Drones are expected to be hot sellers this summer through the holidays and the FAA is testing the tech to find common ground between safety and fun. As the government continues to develop new guidelines, 3D Robotics CEO Chris Anderson said the safety issue is not a "law problem, but an enforcement problem."
"Every developed country has basic rules in place. So under 400 feet; you can't fly over 400 feet. Those are the rules. They've been in place for 30, 40 years, and yet people do it anyway," Anderson said Wednesday on "CBS This Morning."
The FAA's current drone guidelines include mandates to fly within a visual line of site, at least 5 miles from airports and not over people, except those involved with the flight.
While safety is a concern, Anderson said drone companies can't wait for regulations to catch up.
"Governments operate too slowly," he said.
Instead, Anderson said the industry assumes the responsibility, developing new tools to combat against accidental drone misuse.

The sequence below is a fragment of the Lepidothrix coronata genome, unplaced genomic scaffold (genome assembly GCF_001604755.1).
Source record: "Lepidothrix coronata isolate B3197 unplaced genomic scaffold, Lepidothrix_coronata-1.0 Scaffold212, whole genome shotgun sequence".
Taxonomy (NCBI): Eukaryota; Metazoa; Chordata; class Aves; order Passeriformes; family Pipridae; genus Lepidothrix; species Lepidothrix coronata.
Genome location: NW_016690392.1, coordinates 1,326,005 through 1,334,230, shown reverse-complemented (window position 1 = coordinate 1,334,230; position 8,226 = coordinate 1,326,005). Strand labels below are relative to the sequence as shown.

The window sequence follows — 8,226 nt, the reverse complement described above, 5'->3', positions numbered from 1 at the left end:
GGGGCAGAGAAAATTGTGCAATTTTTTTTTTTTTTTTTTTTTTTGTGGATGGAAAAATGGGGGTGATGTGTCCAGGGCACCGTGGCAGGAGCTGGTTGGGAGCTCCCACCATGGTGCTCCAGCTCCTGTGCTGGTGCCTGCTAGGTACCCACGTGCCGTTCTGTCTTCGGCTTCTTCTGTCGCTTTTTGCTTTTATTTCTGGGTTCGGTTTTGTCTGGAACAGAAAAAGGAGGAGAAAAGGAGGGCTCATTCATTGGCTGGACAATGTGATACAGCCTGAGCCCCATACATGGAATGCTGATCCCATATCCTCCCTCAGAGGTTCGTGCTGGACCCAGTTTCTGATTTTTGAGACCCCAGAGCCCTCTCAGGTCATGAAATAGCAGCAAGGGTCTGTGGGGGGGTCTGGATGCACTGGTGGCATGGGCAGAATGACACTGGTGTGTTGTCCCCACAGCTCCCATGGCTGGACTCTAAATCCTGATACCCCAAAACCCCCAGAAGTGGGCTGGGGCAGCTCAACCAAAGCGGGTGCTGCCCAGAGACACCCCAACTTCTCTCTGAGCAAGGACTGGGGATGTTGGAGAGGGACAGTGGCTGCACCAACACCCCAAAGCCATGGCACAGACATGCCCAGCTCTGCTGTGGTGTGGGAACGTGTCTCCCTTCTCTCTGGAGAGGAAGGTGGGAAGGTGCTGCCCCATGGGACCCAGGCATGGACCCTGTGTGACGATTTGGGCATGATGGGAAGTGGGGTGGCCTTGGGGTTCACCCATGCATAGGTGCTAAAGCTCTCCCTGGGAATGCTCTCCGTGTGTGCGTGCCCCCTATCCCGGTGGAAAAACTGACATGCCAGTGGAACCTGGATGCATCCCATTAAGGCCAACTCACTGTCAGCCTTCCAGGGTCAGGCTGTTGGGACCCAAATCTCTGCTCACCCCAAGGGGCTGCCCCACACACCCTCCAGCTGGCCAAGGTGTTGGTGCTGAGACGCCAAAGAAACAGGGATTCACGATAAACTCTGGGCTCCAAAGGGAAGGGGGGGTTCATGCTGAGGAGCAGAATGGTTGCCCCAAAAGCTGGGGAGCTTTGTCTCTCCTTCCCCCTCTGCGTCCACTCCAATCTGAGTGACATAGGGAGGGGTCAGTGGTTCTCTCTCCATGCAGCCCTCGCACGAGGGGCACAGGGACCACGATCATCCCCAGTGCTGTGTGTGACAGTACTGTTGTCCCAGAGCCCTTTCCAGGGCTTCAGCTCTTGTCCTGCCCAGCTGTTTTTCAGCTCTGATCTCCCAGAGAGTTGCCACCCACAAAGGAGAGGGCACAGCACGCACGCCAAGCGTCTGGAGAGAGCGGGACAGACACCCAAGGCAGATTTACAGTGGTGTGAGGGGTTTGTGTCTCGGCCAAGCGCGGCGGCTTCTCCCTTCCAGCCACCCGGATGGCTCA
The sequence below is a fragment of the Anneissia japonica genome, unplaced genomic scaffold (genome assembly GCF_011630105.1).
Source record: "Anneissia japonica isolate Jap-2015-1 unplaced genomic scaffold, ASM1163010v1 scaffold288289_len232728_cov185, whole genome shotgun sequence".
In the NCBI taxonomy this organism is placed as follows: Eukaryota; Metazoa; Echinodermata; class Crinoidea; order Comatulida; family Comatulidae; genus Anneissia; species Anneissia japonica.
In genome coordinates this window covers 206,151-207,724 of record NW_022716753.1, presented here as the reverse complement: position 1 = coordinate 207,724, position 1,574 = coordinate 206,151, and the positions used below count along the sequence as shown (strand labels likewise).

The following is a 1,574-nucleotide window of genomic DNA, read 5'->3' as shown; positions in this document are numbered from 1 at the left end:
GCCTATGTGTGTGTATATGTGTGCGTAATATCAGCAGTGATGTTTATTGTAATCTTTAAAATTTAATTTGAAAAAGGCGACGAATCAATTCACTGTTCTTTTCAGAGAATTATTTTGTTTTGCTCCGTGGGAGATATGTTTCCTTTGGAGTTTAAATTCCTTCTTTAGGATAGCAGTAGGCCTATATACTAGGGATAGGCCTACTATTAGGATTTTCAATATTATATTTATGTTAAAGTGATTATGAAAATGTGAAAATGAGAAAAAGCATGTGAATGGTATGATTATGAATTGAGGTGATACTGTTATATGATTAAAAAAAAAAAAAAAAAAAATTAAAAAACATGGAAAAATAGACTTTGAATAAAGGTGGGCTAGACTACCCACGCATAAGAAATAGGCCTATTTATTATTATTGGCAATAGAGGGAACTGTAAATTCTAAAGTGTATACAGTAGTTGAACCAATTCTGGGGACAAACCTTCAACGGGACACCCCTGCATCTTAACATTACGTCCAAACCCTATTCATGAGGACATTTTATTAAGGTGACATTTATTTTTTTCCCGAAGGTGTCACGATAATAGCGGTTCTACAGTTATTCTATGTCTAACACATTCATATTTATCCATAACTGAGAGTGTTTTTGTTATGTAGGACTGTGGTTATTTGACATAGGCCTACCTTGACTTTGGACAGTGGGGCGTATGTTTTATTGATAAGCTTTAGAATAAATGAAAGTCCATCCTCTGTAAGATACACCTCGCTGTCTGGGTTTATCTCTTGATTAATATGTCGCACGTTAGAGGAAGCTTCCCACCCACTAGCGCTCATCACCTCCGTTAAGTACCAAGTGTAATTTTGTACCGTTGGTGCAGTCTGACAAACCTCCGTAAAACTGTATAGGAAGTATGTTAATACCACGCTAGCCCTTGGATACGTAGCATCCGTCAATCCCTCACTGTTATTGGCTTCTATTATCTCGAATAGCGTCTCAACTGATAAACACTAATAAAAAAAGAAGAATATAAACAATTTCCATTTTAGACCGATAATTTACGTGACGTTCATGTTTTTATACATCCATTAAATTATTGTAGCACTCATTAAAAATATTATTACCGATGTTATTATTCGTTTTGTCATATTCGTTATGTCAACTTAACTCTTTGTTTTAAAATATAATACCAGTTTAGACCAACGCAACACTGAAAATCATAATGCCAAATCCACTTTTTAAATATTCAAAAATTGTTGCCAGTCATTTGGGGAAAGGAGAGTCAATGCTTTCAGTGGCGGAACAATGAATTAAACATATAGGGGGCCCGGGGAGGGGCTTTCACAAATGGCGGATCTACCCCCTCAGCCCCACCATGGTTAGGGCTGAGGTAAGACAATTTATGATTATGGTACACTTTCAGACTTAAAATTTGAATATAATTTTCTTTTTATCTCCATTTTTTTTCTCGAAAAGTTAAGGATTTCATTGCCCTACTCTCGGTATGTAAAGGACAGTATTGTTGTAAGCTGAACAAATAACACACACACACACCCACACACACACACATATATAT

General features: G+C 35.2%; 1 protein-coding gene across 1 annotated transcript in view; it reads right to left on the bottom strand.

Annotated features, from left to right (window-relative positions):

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"We can't rely on self-regulation to stop the bad guys, but we can help stop the good guys from doing things by mistake," he said.
He called those preventable mistakes "mass-jackassery."
"The brilliant things about these drones is that they're connected devices, they're the 'internet of things,'" Anderson said. "There's an app and the app talks to the cloud, and so every time you turn it on it sends four data points to the cloud: who; who's flying what; what are you flying, when and where."
Communication between the device and the cloud offers measures of precaution in the form of color notifications.
"The cloud can send back a red, yellow or green. Red means no, its not safe for you, an untrained pilot, to fly in this location, or they can say yellow, it might be safe but here's what you should know, that this neighbor over here has declared that they don't want things flying over them or that park over there is a no drone zone," Anderson said.
In addition to its own set of safety features, 3D Robotics' latest drone, the Solo, touts technology to help users capture aerial images with ease.
"What makes a great areal shot is the motion. It's the pans and the reveals and all those kinds of complex things that have been developed over decades in Hollywood because they look good to the eye," Anderson said.
The Solo comes pre-programmed with "selfie," "orbit" and "cable cam" flight paths.
"You push a button and it does these sort of classic shots, the kind of shots you've seen from films but you don't need the skill; you don't need five thumbs," Anderson said.